A new study approaches the challenge of hypoxia in cancer.
There are a number of ways to attack cancer; one of the most commonly used is radiation therapy.
Radiation works on tumors in two ways; firstly, it damages DNA and, secondly, it produces oxygen radicals that also harm cancer cells.
However, when oxygen levels are low (hypoxia), the body produces fewer oxygen radicals, meaning that radiation therapy is less effective.
Because cancer cells divide so quickly, they require more oxygen than healthy tissue. At the same time, blood vessels within tumors are often poorly constructed, making them less efficient.
This means that cancer cells often run out of oxygen, making radiation therapy less deadly to cancer.
Similarly, these dead, hypoxic zones in the tissue, where blood supply is limited, are difficult for drugs carried in the blood to reach. In this way, hypoxia can reduce the impact of both radiation therapy and chemotherapy.
Can we get around hypoxia?
The author of the current study, Dr. Nicholas Denko, Ph.D., explains why hypoxia is such a problem in cancer treatment: "We know that hypoxia limits the effectiveness of radiation therapy, and that's a serious clinical problem because more than half of all people with cancer receive radiation therapy at some point in their care."
Dr. Denko continues, "If malignant cells in hypoxic areas of a tumor survive radiation therapy, they can become a source of tumor recurrence. It's critical that we find ways to overcome this form of treatment resistance."
In his search for ways to improve radiation therapy, Dr. Denko and his team came across a drug called papaverine. Currently, papaverine has a variety of uses, none of which have direct links to cancer.
For instance, papaverine can be used to reduce muscle spasms and to treat erectile dysfunction.
Papaverine works by inhibiting respiration in mitochondria, the fabled powerhouses of the cell. Dr. Denko and his team found that by blocking the activity of oxygen-consuming mitochondria, they could make tumors more sensitive to radiation therapy.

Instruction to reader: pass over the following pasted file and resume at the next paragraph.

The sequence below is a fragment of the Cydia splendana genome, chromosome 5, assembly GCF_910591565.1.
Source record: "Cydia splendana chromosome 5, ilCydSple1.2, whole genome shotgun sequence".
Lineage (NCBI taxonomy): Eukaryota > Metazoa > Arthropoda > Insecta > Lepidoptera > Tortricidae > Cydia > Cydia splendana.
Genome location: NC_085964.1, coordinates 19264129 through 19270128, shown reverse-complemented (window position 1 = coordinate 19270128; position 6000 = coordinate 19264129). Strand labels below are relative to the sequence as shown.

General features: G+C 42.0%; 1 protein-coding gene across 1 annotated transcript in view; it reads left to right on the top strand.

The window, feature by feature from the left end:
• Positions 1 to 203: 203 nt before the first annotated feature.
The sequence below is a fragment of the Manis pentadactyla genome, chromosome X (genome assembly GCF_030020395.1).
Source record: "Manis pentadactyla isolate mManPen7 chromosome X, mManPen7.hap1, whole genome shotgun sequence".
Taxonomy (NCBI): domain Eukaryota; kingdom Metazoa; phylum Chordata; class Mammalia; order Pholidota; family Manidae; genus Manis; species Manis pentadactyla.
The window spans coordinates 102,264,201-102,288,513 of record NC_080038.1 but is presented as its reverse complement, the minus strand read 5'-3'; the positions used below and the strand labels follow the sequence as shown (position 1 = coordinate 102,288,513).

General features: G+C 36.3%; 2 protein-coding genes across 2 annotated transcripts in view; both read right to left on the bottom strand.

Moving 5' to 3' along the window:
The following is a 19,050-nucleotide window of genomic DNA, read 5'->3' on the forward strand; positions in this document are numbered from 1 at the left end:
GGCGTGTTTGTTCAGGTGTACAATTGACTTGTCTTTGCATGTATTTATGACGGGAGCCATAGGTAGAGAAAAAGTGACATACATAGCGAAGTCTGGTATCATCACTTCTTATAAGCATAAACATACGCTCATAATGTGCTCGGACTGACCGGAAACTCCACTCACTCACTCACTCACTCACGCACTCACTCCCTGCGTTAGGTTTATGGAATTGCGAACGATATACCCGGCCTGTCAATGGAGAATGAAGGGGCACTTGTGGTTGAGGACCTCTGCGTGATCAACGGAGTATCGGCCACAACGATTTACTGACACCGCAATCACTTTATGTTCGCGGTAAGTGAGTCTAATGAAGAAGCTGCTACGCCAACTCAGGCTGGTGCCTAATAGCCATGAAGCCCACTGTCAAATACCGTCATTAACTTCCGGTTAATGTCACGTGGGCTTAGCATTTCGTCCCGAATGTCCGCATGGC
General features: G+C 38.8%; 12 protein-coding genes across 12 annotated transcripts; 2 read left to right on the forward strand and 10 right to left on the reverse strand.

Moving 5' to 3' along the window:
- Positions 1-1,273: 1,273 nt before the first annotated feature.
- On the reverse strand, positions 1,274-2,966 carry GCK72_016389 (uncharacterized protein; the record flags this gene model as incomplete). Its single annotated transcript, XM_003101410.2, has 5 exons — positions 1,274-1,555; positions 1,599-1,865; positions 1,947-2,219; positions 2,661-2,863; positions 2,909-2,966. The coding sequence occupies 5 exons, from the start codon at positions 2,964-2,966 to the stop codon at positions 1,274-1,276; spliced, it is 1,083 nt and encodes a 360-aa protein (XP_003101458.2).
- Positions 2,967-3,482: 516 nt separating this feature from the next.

They showed that one dose of papaverine before radiation therapy reduced mitochondrial activity, thereby limiting hypoxia and enhancing the destruction of tumor cells.
Earlier attempts to address the hypoxia problem have focused on adding more oxygen to the tumor. This study takes the opposite approach, by reducing the oxygen demand.
Importantly, the drug did not make healthy tissue more sensitive to radiation therapy.
The future of hypoxia
"It is well established that hypoxic cells are two to three times more resistant to radiation than aerobic cells [...] [This research] represents a potential landmark in the 6-decade-old quest to eliminate hypoxia as a cause for radiotherapy treatment failure."
This is far from the end of the road, though. The researchers hope that by adjusting the structure of papaverine, they might be able to enhance its benefits further. By tinkering with its makeup, they might potentially reduce side effects, too.
Although a great deal more work will be needed before this intervention comes into wider usage, it is an exciting finding. It is a relatively simple process, using a well-tested drug that might help boost the performance of existing cancer treatments.